lightweight impossible electric bicycle folds to fit inside a backpack
lightweight impossible electric bicycle folds to fit inside a backpack
nov 12, 2014

lightweight impossible electric bicycle folds to fit inside a backpack

lightweight impossible electric bicycle folds to fit inside a backpack
images courtesy of impossible technology




the ‘impossible’ by impossible technology, is a folding electric bike that can fit into a backpack and be carried around easily as it weighs less than 5kg. the design features a frame built around circles instead of a single horizontal girder to help equally spread the rider’s weight across the structure. as the seat and handle bars are at similar heights, the front and rear wheels evenly bear the stress too. it is primarily manufactured from carbon fiber in order to make it extremely light and durable, but has a connecting box in the frame’s middle which is made from steel. this is so that it can carry a maximum load of 85kg and withstand the shocks associated with everyday use.



folding and riding the impossible bicycle
video courtesy of impossible technology




the ‘impossible’ saves space by combing the function of the saddle and the carrying case, so when folded up it keeps the bicycle and its charger stored and ready for use. the re-energizer is used to power the disc motor which uses ten 2900mah 10A 3.6V batteries to propel the bike up to 12.4mph for 45 minutes or for 15.6 miles at a regular speed. with 40% of it customizable – the wheels and handlebars – the company are now aiming to make the whole product changeable too. at the moment, the ‘impossible’ is available in three packages via its kickstarter campaign, in; white, black and pure black.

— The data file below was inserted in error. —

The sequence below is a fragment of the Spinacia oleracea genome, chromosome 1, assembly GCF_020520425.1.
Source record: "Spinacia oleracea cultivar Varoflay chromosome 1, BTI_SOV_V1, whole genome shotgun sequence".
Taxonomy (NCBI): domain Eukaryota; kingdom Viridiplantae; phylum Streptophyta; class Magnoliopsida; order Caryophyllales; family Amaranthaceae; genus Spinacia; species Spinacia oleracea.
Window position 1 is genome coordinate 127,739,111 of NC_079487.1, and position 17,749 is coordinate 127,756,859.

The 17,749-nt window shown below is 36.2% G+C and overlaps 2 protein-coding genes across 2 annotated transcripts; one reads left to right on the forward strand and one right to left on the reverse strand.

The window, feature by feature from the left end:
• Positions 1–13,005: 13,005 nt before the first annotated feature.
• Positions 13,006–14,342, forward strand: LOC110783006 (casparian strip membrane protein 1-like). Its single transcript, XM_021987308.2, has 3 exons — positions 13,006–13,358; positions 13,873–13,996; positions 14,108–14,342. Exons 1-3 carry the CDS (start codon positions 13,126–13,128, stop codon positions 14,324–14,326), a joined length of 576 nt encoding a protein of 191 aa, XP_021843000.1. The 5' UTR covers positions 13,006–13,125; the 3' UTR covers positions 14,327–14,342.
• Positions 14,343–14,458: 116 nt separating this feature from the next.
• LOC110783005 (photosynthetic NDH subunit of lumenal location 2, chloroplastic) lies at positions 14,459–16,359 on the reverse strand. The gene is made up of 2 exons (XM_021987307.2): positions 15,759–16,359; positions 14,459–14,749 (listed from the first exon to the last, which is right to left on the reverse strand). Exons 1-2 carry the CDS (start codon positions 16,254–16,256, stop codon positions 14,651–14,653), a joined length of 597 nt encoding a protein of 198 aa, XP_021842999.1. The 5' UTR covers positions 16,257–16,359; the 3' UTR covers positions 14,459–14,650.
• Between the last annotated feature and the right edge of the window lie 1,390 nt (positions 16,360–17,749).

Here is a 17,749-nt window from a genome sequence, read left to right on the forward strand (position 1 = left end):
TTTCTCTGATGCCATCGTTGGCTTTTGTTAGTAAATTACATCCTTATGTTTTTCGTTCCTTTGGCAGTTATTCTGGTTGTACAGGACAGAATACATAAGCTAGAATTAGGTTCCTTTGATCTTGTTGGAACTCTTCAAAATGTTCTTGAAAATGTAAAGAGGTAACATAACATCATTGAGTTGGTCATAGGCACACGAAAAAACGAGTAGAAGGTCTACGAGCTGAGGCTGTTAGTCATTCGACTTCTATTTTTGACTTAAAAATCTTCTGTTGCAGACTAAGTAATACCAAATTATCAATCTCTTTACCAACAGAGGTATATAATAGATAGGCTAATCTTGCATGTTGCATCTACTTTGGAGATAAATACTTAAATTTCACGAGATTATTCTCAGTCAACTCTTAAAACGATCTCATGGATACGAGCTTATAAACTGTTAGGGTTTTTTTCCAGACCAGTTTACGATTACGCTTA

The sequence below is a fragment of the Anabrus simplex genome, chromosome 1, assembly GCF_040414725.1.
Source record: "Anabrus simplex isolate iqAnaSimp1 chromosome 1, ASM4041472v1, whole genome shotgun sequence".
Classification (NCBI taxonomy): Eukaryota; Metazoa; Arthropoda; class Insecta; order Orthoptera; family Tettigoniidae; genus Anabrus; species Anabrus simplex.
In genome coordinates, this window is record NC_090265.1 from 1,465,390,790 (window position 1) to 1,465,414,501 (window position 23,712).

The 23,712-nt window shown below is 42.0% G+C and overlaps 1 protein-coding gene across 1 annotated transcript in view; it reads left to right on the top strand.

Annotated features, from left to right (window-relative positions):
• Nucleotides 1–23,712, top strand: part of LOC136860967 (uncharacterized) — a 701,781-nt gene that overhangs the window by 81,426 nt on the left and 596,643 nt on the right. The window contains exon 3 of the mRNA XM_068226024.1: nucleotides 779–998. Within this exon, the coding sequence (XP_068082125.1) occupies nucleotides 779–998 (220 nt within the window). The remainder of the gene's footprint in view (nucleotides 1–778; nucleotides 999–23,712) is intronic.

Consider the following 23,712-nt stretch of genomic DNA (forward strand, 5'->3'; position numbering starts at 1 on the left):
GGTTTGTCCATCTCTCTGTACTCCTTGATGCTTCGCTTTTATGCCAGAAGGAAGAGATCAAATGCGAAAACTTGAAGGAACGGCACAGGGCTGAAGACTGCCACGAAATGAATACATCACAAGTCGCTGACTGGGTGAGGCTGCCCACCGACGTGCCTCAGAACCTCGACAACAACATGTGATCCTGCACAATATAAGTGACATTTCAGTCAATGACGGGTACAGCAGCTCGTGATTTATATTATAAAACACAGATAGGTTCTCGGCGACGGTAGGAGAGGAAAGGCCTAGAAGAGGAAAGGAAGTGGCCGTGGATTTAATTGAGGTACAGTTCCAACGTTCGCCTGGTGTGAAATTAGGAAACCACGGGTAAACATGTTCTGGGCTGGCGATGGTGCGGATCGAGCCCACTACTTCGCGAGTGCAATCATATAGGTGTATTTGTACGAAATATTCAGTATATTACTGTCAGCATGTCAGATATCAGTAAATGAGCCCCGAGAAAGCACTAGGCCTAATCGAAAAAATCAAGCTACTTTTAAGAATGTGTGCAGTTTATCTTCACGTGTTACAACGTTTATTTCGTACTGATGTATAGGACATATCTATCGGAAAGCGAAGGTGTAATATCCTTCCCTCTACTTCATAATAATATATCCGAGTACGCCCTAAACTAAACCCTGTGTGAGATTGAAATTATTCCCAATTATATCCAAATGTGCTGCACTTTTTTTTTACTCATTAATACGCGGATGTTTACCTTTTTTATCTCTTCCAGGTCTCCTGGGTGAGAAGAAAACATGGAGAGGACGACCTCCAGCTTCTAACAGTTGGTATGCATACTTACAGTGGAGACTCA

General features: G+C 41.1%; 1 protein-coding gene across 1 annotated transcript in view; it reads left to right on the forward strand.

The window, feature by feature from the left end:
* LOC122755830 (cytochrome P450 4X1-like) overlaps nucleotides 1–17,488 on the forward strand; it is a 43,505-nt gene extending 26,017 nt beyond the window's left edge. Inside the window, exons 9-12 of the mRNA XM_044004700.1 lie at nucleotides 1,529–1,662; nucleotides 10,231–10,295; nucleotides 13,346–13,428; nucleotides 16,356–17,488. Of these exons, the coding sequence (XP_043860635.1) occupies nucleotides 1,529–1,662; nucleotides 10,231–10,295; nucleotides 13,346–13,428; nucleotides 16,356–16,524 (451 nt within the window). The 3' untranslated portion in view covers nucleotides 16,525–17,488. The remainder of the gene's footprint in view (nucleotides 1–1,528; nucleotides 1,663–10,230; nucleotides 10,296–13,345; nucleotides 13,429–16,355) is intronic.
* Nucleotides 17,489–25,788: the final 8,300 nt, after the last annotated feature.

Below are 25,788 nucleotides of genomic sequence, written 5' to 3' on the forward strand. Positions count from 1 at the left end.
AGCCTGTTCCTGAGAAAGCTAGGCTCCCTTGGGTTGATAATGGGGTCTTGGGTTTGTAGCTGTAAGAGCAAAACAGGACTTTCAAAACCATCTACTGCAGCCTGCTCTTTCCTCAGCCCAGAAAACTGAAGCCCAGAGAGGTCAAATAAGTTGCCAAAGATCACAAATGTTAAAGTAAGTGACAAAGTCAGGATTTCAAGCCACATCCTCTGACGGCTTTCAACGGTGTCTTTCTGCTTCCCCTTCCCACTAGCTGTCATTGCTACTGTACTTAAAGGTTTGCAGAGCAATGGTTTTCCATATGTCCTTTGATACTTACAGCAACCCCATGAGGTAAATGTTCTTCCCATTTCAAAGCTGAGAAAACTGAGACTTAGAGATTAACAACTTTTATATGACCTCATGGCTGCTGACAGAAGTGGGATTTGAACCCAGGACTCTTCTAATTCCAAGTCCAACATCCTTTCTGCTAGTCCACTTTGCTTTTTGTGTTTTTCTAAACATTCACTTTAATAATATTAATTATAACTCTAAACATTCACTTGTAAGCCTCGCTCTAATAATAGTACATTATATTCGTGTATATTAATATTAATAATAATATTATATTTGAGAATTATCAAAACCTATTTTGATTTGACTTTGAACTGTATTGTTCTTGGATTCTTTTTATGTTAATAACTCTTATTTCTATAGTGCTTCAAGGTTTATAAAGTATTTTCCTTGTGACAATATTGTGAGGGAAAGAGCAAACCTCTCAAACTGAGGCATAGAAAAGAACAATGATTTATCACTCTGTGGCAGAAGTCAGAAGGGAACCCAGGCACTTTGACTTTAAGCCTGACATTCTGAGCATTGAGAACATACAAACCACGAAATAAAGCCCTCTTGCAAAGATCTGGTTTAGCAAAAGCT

the first two steps of setting up the bicycle


the final two stages of the transformation


the black version


the white color-way bicycle

  • It appears on Kickstarter that they were selling the “Impossible” for from $430 to $530. Since they cancelled the Kickstarter campaign, I am not sure if these bikes will be delivered or not. Perhaps they are rethinking some aspects of the bike and will offer it again in the future. I think it would be a good idea to perhaps increase the size of the wheels as they have not finalized the wheel structure and perhaps they can even find a way to make the pedals functional. Of course both of these things will add to both the weight and the folded size, but will greatest enhance the desirability and functionality of the “Impossible.”

  • Well…no pedals, no brakes…this so far away from beeing a BIKE that your biggest failure was not the design, but the marketing.
    And for a kickboard…who needs a seat? You can’t go far with it, if you can kick it, you can stand on it that time.

  • Will the TSA permit it as carry on? I hope so.

    andrew leicester
  • Brakes? I saw it stop, but didn’t see how the rider controlled this. Nice idea, clever use of component shapes. I saw how he went around that speed bump: did you ever hit a pebble on your skateboard? A large wheel rides over bumps forgivingly; mountain bikes have almost comically fat and heavy balloon tires and they love trails. A tiny wheel will let you know and put you on your — what’s Chinese for keister?

  • What is the projected cost per unit?

    Mick Vincent
  • It s not a bike

  • Pretty good, getting more and more stripped down. Maybe a paddle-peddle required.
    Eventually, though, it’s the definition of a bike that’s the problem. You basically just want to bolt a wheel onto each shoe.

    Mackenzie Collins

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